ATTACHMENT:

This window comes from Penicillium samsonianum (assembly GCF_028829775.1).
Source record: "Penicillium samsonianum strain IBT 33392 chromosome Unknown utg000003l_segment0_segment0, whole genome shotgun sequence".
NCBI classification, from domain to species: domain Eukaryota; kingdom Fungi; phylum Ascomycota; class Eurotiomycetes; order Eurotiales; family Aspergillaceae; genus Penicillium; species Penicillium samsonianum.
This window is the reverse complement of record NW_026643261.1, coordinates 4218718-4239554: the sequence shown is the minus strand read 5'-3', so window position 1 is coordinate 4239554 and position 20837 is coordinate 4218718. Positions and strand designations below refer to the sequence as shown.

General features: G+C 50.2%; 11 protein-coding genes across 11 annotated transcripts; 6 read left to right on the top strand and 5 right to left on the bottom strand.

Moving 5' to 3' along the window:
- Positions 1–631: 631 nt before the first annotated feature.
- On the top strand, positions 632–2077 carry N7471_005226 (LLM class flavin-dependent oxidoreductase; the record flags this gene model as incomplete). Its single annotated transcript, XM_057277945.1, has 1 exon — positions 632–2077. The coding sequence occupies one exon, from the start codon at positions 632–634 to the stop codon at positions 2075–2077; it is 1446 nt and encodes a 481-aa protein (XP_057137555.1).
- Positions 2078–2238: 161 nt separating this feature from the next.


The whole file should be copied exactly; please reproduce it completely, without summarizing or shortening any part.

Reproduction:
This window comes from Penicillium samsonianum (assembly GCF_028829775.1).
Source record: "Penicillium samsonianum strain IBT 33392 chromosome Unknown utg000003l_segment0_segment0, whole genome shotgun sequence".
NCBI classification, from domain to species: domain Eukaryota; kingdom Fungi; phylum Ascomycota; class Eurotiomycetes; order Eurotiales; family Aspergillaceae; genus Penicillium; species Penicillium samsonianum.
This window is the reverse complement of record NW_026643261.1, coordinates 4218718-4239554: the sequence shown is the minus strand read 5'-3', so window position 1 is coordinate 4239554 and position 20837 is coordinate 4218718. Positions and strand designations below refer to the sequence as shown.

General features: G+C 50.2%; 11 protein-coding genes across 11 annotated transcripts; 6 read left to right on the top strand and 5 right to left on the bottom strand.

Moving 5' to 3' along the window:
- Positions 1–631: 631 nt before the first annotated feature.
- On the top strand, positions 632–2077 carry N7471_005226 (LLM class flavin-dependent oxidoreductase; the record flags this gene model as incomplete). Its single annotated transcript, XM_057277945.1, has 1 exon — positions 632–2077. The coding sequence occupies one exon, from the start codon at positions 632–634 to the stop codon at positions 2075–2077; it is 1446 nt and encodes a 481-aa protein (XP_057137555.1).
- Positions 2078–2238: 161 nt separating this feature from the next.